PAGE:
The judges dismissed the Gregory suit and found that he has “no property right, related to the Lee Monument, to enforce against the Commonwealth.”
Del. Lamont Bagby, chairman of the Virginia Legislative Black Caucus, and Robert Barnette, president of the Virginia State Conference NAACP, appeared with Herring at his news conference.
“It is a day to celebrate,” said Bagby, D-Henrico. He said he was proud of the work of the attorney general, the governor, the General Assembly and the NAACP.
“We are glad that this was a unanimous decision and we look forward to telling the full story of Virginia’s history,” Barnette said.
Virginia Solicitor General Toby J. Heytens, with Herring’s office, wrote the briefs and argued the case before the Virginia Supreme Court. The justices did not ask questions of the lawyers from either side when the case was argued. Heytens has since been nominated for a seat on the Richmond-based 4th U.S. Circuit Court of Appeals.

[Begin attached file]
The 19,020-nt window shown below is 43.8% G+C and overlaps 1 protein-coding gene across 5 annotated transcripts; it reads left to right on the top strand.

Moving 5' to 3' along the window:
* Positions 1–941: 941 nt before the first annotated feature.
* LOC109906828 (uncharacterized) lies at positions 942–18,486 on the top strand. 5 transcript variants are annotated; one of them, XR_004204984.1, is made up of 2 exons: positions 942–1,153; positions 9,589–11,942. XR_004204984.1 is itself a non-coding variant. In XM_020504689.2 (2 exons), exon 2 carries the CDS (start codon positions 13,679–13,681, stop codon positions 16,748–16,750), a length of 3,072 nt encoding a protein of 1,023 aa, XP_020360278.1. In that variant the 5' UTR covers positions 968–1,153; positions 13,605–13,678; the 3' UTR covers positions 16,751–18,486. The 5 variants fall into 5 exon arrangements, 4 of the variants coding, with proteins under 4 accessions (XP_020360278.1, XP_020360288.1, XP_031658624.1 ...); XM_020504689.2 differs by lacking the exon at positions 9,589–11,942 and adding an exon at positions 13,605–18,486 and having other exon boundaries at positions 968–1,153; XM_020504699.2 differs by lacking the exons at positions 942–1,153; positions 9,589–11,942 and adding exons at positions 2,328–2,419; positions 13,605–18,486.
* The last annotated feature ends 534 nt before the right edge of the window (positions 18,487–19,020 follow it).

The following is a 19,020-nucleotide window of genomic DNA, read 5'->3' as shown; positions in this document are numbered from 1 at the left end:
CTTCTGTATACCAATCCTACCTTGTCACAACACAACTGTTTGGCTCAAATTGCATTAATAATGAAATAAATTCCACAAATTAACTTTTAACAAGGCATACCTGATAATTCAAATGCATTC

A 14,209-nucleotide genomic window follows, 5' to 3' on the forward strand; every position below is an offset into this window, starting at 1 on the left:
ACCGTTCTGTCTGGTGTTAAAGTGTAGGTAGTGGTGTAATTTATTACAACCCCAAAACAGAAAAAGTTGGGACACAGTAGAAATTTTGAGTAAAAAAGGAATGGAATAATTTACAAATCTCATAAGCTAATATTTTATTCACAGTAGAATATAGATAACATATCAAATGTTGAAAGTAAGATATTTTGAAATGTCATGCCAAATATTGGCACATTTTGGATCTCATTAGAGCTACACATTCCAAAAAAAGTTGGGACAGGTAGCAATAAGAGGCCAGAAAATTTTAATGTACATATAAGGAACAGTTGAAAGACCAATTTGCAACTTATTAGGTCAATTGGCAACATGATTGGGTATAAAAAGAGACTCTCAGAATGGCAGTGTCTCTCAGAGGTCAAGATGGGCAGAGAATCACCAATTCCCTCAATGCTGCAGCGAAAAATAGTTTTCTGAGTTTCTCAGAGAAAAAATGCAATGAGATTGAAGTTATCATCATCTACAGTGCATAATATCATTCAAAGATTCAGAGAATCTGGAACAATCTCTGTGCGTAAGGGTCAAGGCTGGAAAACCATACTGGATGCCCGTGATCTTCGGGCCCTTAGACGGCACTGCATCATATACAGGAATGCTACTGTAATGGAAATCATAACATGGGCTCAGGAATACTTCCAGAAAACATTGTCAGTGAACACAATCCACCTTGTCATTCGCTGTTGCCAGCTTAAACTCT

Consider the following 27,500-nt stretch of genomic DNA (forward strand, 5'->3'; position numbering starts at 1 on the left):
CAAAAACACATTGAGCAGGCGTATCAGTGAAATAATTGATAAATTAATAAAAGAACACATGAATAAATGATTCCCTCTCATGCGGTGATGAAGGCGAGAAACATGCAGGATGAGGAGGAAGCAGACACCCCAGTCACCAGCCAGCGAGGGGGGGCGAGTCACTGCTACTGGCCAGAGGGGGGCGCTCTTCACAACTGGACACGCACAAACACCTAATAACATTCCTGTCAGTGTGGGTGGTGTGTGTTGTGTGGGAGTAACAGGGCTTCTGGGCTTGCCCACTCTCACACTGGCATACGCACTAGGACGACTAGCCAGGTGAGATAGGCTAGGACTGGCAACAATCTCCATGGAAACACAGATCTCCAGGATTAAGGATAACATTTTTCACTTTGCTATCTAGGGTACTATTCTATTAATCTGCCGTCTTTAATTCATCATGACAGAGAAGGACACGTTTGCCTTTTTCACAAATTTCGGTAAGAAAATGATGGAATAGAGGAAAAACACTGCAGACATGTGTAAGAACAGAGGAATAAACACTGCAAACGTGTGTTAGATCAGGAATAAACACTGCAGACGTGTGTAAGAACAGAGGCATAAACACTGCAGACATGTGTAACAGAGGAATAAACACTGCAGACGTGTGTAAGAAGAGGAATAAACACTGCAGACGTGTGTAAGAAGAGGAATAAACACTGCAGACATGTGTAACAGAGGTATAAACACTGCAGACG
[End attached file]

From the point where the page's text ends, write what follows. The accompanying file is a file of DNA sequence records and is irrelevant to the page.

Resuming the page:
The opinion in the property owners’ case was written by Justice S. Bernard Goodwyn. The Gregory case was authored by the court.
“This is a pretty complete vindication of the governor’s case,” said Richard Schragger, who teaches at the University of Virginia School of Law.
Carl Tobias, with the University of Richmond School of Law, noted the justices wrote that even if the old deeds created restrictive covenants, they are unenforceable because they are contrary to public policy.
He said the court drew substantially on the testimony of the state’s expert witnesses that Virginia’s public policy has changed since the 1890s.
The justices also cited the major U.S. Supreme Court cases of Brown v. Board of Education, on segregated public schools, and Loving v. Virginia, on interracial marriage, as well as the 1970 revision of Virginia’s 1902 Constitution, which reflected the 1890s public policy, Tobias said. He called the court’s decision “a thoroughgoing rejection of the arguments that the plaintiffs make.”
It’s unclear where the statue will be taken after it loses its spot on Monument Avenue, where it has stood since 1890, the first statue up and the last to come down.
Staff writer Patrick Wilson contributed to this report.